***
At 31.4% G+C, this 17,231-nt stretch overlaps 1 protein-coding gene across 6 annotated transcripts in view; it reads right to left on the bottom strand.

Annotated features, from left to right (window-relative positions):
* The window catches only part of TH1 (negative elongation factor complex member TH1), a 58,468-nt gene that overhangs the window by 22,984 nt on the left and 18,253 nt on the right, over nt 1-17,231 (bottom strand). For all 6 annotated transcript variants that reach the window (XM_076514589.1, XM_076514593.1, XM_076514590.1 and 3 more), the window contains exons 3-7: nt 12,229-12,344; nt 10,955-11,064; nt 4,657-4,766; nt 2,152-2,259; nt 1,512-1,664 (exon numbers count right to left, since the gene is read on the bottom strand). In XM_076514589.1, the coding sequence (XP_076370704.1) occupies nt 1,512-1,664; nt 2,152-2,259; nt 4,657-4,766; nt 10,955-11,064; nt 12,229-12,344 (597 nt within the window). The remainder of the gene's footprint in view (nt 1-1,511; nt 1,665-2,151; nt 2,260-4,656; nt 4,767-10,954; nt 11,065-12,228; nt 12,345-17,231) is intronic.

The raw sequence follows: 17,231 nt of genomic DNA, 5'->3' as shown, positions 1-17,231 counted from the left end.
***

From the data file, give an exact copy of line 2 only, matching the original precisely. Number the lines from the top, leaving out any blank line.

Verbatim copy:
Annotated features, from left to right (window-relative positions):